4. Mechanisms for effectively integrating apps into care pathways so that users and/or patients have a seamless experience of care, with no risk of things falling through the gaps 

  5. An agreed upon ethical framework to help App developers think through the difference between what could be built and what should be 

Luckily most of these things are being developed and so we are well on our way to an appier future. But, it will take time to get things ‘right’ and there will be a need for flexibility and iteration as technology changes and develops. So, in the meantime we urge everyone to be optimistically skeptical: assume that apps can be a force for good, and that they have been designed with good intentions, but question whether they can really achieve what they claim to. Adopt a madeye-moody approved stance of ‘constant vigilance:’ don’t take anything at face value, remain cautious, curious and critical about what apps you download and use, and we will find an appy medium.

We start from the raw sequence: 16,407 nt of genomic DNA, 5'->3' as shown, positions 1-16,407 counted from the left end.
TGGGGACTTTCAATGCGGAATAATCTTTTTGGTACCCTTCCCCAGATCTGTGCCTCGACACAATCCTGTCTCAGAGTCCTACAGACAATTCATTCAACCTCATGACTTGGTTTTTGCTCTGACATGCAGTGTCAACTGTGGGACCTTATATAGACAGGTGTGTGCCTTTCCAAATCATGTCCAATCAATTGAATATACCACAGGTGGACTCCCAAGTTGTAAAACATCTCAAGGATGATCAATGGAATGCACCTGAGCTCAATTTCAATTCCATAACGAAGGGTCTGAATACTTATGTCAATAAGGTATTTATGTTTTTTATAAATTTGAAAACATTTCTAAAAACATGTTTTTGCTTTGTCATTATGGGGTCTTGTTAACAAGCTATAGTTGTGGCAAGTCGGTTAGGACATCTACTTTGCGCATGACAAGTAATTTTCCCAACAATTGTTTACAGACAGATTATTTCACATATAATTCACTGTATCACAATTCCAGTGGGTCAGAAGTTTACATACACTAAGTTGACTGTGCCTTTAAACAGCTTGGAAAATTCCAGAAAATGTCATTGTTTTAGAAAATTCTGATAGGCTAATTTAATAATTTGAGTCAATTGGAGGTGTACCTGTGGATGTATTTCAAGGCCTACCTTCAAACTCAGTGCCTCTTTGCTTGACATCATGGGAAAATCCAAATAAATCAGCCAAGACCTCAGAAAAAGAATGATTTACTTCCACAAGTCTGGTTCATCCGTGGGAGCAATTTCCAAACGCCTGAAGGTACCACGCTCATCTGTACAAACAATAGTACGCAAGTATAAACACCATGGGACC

Jess Morley & Amelia Martin

Amelia is working as Clinical Experience lead at a health tech start up called Nye. She is a Junior Doctor and previously worked at NHS England looking at the role of technology to enable alternate models of Outpatient appointments. 

Jess is policy lead at University of Oxford’s DataLab, and a student researcher in the Oxford Internet Institute’s Digital Ethics Lab. They are both passionate about ethics and global health equity and together curate the Oxford One HealthTech Hub.